Writing about what I have been reading and encountering in the media.
|There has been a lot of talk about the apocalypse, the second coming, the end of days in the media. Today, I ponder this. When I moved to the Ozarks I soon heard the word “rapture.” When it was defined for me, I was quite puzzled. Why were people talking about it so much? I never really learned the answer. It would be fun to research. Meanwhile, I have thought a lot about that and about my experience of Christianity.
As a small child, I learned the song “Jesus Loves Me.” It was such a warm and comforting thing to know that a total stranger loves me no matter what, and I could trust that was so because “the Bible tells me so.” What a happy life for a child, until the other learning comes along, like you can’t trust strangers and you can’t even trust some people you know. I learned this from their actions. Then there were the rules and codicils: Jesus loves you only if you confess your sins and turn away from sin; you can’t be ordained into the ministry because you are female, no matter what you do; if someone hurts you and you tell, you will be asked “and what did you do to make him hurt you like that?”; God speaks to you in your heart, but you will never receive new truth or knowledge from God because it was all revealed 1700 years ago and put into a book called the Bible; and, love your neighbor always has exceptions. There are many others. Very slowly, the church became more of a source of hurt than of comfort, but, the song did not. I realized somewhere along the way that Jesus loves you is true, no matter what, and thank goodness for that. How would I have survived all of the rejection without that?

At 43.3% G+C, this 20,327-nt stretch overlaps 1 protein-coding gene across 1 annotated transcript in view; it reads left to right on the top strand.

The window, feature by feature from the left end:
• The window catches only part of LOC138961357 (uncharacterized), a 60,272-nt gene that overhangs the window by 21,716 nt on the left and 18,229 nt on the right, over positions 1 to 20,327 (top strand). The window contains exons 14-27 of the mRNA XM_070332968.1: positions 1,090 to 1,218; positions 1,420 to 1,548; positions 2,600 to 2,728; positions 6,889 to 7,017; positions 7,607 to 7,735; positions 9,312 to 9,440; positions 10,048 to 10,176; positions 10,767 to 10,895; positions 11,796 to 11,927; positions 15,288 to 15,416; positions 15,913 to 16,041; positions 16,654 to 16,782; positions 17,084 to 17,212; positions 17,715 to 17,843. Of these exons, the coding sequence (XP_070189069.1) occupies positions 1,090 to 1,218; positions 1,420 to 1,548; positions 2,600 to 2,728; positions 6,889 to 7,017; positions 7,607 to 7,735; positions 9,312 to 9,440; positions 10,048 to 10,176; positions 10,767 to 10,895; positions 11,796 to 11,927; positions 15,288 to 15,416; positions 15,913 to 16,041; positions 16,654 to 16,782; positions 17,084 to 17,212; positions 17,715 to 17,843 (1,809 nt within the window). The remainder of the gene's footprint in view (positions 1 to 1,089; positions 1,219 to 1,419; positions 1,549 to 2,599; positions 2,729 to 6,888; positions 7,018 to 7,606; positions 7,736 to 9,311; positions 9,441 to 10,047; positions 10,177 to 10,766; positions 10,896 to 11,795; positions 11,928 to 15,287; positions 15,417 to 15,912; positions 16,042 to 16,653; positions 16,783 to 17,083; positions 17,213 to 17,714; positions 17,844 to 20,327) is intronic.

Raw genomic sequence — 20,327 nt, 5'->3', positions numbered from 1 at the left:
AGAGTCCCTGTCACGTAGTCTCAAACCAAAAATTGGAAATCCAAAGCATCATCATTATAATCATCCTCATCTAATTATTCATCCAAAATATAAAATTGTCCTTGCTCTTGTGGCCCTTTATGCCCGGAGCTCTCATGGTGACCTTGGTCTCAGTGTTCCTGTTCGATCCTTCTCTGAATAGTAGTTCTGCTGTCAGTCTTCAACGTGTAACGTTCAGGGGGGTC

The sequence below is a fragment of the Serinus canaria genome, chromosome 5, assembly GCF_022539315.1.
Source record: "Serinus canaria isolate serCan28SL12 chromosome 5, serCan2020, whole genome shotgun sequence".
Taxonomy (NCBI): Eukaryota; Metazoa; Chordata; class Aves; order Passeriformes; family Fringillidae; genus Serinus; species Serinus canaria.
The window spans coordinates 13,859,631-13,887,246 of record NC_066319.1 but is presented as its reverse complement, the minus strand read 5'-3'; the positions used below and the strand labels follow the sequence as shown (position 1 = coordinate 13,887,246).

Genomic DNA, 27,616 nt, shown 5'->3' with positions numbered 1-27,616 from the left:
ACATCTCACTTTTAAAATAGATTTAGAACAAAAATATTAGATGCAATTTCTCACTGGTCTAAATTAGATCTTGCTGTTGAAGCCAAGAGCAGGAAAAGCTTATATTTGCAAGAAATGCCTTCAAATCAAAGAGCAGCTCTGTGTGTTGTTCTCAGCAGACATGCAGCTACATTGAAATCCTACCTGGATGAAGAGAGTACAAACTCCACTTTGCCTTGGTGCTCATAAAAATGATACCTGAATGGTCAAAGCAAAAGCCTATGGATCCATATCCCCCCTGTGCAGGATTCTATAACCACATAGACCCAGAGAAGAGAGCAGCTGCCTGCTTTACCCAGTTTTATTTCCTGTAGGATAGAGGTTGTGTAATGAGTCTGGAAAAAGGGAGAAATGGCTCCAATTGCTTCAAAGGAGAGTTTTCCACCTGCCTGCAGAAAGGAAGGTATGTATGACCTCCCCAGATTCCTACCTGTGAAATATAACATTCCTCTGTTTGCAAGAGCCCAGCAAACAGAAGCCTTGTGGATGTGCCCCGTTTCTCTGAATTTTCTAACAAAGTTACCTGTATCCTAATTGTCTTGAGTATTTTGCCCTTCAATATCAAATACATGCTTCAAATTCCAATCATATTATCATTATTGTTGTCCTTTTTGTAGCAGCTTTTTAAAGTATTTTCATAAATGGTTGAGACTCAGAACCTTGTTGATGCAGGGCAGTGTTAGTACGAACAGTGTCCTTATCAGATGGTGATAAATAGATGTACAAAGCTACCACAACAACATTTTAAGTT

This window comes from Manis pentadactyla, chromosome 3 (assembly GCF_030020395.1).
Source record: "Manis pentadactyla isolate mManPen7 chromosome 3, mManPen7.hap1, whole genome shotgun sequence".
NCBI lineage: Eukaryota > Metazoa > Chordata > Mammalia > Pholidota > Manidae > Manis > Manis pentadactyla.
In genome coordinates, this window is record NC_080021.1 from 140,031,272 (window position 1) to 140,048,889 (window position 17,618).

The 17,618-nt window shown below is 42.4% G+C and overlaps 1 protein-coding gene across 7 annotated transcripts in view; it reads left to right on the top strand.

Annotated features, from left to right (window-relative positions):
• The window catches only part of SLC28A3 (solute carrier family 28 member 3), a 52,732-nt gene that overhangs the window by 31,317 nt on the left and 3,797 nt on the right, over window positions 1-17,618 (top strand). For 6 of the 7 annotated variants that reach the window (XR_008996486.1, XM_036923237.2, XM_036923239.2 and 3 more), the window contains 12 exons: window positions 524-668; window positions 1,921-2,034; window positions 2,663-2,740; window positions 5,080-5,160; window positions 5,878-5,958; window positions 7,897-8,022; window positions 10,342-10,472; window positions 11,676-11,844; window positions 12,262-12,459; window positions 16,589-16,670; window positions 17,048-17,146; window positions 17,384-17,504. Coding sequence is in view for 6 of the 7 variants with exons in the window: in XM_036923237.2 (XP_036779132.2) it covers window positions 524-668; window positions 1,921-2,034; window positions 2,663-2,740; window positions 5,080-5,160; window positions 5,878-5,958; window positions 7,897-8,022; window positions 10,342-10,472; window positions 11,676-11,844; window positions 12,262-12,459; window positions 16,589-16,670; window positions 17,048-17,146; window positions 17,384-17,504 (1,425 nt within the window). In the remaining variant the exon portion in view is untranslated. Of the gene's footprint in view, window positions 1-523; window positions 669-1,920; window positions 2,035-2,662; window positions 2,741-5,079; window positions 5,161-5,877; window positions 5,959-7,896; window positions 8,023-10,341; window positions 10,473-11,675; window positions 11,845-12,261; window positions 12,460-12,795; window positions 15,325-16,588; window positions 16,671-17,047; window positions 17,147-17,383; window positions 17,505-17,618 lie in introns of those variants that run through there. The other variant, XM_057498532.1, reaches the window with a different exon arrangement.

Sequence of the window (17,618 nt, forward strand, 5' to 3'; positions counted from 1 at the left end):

As an adult I pondered the “death on the cross for your sins.” I am horrified by the gruesomeness of the image. If God would kill his son because I sinned, how could I live with that? I can’t stop making mistakes of judgment. As soon as I get one under control, another pops up. And, I study and practice Social Work. All of the research into social learning is contrary to the idea that use of aversives and fear of aversives is the best teacher. How do I reconcile the opposites present in the story as it was presented to me? How do I love and trust a god that kills his son, no matter what the reason? How do I trust that all wisdom is in a book put together by men (not one woman,) and the wisdom of women was deliberately excluded? How do I find my way through all these contradictions?
I looked at the Bible I was presented at my confirmation. It was a “red letter edition” of the King James translation of the Bible. I read the red parts. It became clear to me that Jesus is not quoted anywhere as saying he was going to die for my sins. When asked “what is the greatest commandment?” he is quoted as saying “the first, love your God with all your heart and all your mind and all your spirit, and the second, like unto it, love your neighbor as yourself.” Well, that is much more understandable. And, there are all the stories of Jesus welcoming and loving all of his neighbors equally. Here is my answer. The church can really confuse all of this.
I quit attending because I was sick of the pain, the confusion, and the gruesomeness.
I really miss church, the music, the liturgy, and the conversations I had there. But I can’t truthfully say the Apostles Creed. I can’t say that I believe Jesus died for my sins. I don’t think he did. I think he lived to help me with my humanity. I don’t want to focus on life after death. That is relevant to death, but not to life. I don’t believe God will judge “the quick and the dead.” I believe God loves me, like the song says.